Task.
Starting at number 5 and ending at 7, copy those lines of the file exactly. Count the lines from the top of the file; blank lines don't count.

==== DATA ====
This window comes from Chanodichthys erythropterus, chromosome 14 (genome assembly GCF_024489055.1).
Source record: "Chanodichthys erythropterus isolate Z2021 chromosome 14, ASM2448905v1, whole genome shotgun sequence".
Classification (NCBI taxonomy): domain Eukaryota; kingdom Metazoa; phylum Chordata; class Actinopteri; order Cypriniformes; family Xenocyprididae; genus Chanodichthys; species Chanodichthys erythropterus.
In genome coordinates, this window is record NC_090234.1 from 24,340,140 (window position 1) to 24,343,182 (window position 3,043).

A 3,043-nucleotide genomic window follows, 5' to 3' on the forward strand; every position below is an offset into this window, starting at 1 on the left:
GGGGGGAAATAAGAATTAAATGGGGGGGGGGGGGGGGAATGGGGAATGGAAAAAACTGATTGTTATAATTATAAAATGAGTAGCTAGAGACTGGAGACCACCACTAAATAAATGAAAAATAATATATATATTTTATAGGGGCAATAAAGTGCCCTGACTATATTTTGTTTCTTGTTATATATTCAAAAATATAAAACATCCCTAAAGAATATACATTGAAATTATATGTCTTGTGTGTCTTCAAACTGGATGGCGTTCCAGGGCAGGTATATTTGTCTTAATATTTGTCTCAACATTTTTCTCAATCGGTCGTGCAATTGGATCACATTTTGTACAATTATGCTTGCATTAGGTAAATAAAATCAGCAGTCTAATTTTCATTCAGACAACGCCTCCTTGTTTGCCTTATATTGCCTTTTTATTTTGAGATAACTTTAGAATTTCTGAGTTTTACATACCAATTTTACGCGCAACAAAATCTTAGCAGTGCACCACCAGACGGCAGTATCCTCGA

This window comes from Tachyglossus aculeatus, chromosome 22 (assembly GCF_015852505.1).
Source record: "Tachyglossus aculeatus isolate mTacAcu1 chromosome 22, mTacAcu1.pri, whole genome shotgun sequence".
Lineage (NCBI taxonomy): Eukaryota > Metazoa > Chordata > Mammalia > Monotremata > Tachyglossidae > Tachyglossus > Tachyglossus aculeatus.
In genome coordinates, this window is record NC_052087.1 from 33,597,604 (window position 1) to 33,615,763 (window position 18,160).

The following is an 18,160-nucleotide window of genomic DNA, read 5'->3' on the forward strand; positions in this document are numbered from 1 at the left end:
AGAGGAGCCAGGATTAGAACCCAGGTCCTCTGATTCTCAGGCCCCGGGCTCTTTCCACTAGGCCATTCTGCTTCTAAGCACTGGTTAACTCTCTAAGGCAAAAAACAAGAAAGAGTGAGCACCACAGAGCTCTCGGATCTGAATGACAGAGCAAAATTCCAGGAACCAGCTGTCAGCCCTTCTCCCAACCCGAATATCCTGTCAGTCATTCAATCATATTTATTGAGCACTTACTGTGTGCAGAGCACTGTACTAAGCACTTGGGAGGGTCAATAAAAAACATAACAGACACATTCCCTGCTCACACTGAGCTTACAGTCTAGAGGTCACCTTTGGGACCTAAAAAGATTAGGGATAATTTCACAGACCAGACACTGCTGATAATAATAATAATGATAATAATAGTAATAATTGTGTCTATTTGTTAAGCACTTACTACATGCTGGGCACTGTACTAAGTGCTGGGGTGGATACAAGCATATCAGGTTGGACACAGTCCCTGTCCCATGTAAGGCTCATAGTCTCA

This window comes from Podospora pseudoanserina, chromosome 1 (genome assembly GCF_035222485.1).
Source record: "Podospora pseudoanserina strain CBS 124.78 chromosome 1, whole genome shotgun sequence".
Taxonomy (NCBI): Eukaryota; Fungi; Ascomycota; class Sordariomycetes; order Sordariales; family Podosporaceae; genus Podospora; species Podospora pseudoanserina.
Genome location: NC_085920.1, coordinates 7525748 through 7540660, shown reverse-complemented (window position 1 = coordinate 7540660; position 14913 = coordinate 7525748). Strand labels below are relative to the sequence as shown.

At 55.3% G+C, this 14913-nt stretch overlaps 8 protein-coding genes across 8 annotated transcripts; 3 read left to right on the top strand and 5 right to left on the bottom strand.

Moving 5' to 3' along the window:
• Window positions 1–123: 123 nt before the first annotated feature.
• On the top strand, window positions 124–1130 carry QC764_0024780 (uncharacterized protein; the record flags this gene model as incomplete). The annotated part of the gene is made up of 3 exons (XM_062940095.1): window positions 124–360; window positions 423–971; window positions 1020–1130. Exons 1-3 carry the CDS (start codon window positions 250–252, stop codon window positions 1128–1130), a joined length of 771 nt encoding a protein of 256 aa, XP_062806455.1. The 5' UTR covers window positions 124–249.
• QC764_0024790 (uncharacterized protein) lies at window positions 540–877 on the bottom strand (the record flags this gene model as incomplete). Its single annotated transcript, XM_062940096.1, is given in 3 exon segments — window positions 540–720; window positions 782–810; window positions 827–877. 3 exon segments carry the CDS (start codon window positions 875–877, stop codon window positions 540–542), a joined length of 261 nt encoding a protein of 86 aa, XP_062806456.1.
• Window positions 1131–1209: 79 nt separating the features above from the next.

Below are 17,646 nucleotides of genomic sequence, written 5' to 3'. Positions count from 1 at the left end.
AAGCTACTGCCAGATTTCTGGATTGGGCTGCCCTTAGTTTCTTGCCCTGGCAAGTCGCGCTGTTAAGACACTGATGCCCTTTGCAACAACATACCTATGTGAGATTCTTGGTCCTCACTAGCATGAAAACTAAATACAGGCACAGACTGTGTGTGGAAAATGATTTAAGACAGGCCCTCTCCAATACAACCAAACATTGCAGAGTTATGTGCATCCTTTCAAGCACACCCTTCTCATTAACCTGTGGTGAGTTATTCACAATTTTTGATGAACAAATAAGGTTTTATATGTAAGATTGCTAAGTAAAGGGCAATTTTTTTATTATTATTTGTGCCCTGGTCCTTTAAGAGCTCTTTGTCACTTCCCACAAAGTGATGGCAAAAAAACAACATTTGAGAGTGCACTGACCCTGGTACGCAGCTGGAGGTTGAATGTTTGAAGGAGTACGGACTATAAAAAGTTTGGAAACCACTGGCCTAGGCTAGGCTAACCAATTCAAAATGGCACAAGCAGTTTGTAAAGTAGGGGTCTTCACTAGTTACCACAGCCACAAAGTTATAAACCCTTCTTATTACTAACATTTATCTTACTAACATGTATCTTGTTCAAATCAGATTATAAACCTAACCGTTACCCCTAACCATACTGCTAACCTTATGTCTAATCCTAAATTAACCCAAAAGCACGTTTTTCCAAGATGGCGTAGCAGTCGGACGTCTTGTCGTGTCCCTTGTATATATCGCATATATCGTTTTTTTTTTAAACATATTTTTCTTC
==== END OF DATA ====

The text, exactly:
A 3,043-nucleotide genomic window follows, 5' to 3' on the forward strand; every position below is an offset into this window, starting at 1 on the left:
GGGGGGAAATAAGAATTAAATGGGGGGGGGGGGGGGGAATGGGGAATGGAAAAAACTGATTGTTATAATTATAAAATGAGTAGCTAGAGACTGGAGACCACCACTAAATAAATGAAAAATAATATATATATTTTATAGGGGCAATAAAGTGCCCTGACTATATTTTGTTTCTTGTTATATATTCAAAAATATAAAACATCCCTAAAGAATATACATTGAAATTATATGTCTTGTGTGTCTTCAAACTGGATGGCGTTCCAGGGCAGGTATATTTGTCTTAATATTTGTCTCAACATTTTTCTCAATCGGTCGTGCAATTGGATCACATTTTGTACAATTATGCTTGCATTAGGTAAATAAAATCAGCAGTCTAATTTTCATTCAGACAACGCCTCCTTGTTTGCCTTATATTGCCTTTTTATTTTGAGATAACTTTAGAATTTCTGAGTTTTACATACCAATTTTACGCGCAACAAAATCTTAGCAGTGCACCACCAGACGGCAGTATCCTCGA

This window comes from Tachyglossus aculeatus, chromosome 22 (assembly GCF_015852505.1).